A will can be allowed to contain terms of endearment while in some cases a will needs rectification. In today’s article, we will be discussing the other things that can be included in a Will. Stay tuned and deepen your knowledge of what a will contains.

Terms of Endearment

A  Will is more than a document stating how a person wants his or her estate to be distributed. It goes beyond material things, and in often times touches the sentimental bone of the family left behind by the deceased.

Wills are the last parting words they hear from you, the farewell letter containing the message you want them to hear. It contains the statements you want to give to the people you leave behind. It can contain the words you want them to hear, like words to cheer them up or words to express how much they mean to you. These statements of parting are described as the non-legally binding parts of a will, the terms of endearment. It does not impact how your estate is distributed but it does leave a lasting emotion to your beloved. For grieving people, words of comfort from the ones they dearly love who has departed can have a very strong and encouraging effect.

Conditions Attached to Gifts or Precatory Words?

As a will maker, you might want to include certain conditions to the assets you will leave behind, but problems can come up when such instructions become unclear. Take a look at the example below.

It is my wish and strong desire that my beneficiaries will not sell or otherwise part with the shares of the Company. The Company is the sole shareholder of Southern Printing & Publishing Co Pte Ltd, (“Southern”) which was founded and built up by me through many years of hard work and toil. It is also my desire that my children will work together, hand in hand, to continue to grow the business of Southern. Otherwise, I entrust the business to my daughter.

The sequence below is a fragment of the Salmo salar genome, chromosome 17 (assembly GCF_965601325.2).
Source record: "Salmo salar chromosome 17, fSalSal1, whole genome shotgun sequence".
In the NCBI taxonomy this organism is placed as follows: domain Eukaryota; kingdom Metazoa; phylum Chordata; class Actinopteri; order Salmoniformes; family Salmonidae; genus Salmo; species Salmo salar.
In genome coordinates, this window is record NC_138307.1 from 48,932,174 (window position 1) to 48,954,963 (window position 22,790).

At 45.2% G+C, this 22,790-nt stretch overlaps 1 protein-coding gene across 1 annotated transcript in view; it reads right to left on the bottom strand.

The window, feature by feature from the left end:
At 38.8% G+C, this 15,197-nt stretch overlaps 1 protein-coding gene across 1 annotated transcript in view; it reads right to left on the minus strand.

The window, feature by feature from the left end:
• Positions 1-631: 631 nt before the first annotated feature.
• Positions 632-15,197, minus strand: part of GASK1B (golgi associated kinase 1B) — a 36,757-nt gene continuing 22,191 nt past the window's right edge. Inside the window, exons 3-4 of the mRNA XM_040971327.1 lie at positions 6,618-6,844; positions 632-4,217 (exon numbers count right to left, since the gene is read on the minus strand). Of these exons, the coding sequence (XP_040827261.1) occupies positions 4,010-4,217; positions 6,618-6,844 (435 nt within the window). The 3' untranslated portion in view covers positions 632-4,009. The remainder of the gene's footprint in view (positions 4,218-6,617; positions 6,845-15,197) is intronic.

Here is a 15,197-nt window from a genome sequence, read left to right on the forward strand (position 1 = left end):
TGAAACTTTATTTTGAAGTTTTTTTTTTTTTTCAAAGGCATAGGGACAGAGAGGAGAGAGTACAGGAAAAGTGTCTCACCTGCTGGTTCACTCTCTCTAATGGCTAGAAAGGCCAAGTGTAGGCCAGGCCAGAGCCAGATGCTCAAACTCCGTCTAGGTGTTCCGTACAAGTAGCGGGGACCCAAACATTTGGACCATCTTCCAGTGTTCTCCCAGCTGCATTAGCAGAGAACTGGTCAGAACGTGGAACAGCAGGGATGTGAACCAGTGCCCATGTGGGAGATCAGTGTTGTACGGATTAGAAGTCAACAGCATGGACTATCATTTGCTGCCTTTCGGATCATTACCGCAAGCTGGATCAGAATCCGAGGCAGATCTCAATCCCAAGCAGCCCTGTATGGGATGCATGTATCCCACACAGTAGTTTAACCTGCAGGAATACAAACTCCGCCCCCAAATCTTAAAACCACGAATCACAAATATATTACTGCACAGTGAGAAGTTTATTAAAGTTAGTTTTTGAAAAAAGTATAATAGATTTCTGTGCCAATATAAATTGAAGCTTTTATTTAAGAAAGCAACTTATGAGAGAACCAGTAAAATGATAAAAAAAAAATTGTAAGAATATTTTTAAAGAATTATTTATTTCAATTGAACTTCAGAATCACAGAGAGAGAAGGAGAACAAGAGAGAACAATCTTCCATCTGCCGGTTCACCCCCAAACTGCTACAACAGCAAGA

The clause above caused the two siblings who inherited the company to go to court for clarifications concerning the above mentioned causes. The case Lau Tyng Tyng V Lau Boon Wee (2014), the Applicant and the Respondent were named as the joint executors and trustees of their father’s estate. The Applicant came to court because he wanted clarification to the fourth clause of the paragraph “Otherwise, I entrust the business to my daughter.” He and his sister did not come to a common interpretation of the said clause.

The High Court concluded that the contested clause was precatory in nature and that the clause 3 operated unconditionally. Precatory words can be summed up as desire, a wish or recommendation in a non-binding way. Legal courts do impose testaments or agreements made in a precatory manner, unless they are accompanied by supporting statements that express declarations or commands.

Rectifications of Wills

When Wills drafted contain clerical error or have unclear instructions then a rectification of errors will be required by the court. A good example would be the case of Marley v Rawlings [2014].

Mr. and Mrs. Rawlings died and left a will, but the problem stemmed from the wills they made. Mr. Rawlings had signed his wife’s will while Mrs. Rawlings that of her husband. This caused a problem to arise between their biological son and their so-called adopted child.

Gifts by the Testator to a Deceased Child or Beneficiary

Wills contain provisions for a testator’s beneficiaries, but what happens when the said beneficiary as died? Under Section 26 of the Wills Act, should the scenario occurs any issue left by the deceased beneficiary will take the share of the gift intended for their parent. A will maker may choose to avoid the default provision taking place by expressing a contrary intention in his or her will.

When Two or More Persons Die at the Same Time on the Same Occasion

If there are simultaneous deaths of two or more persons, namely the testator and his beneficiaries, and there is a lack of evidence as to who died first, a presumption will occur that the younger survives the older. This means that the order of deaths would be first the older person followed by the younger. This has a legal effect on determining whether the estate passed from one to another (order of ownership passing). This is to avoid going through probate twice over in a short space of time.

Terms of endearment and precatory words let us see a deeper side to a Will than mere fortune and estate. These aspects of a Will allows to see the extent of affection and love a testator has for their loved ones. So in making your will, don’t be afraid to include terms of endearment. They leave a big impact to the lives of the people you leave behind.

Haven’t drafted you will yet? Call us or send us a message, we’ll be glad to offer you our assistance. If you want to learn more about Estate Planning and Wills, then make sure to grab a copy of book “The Rockwills Guide To Succession and Trust in Wealth Management” by clicking the link below:

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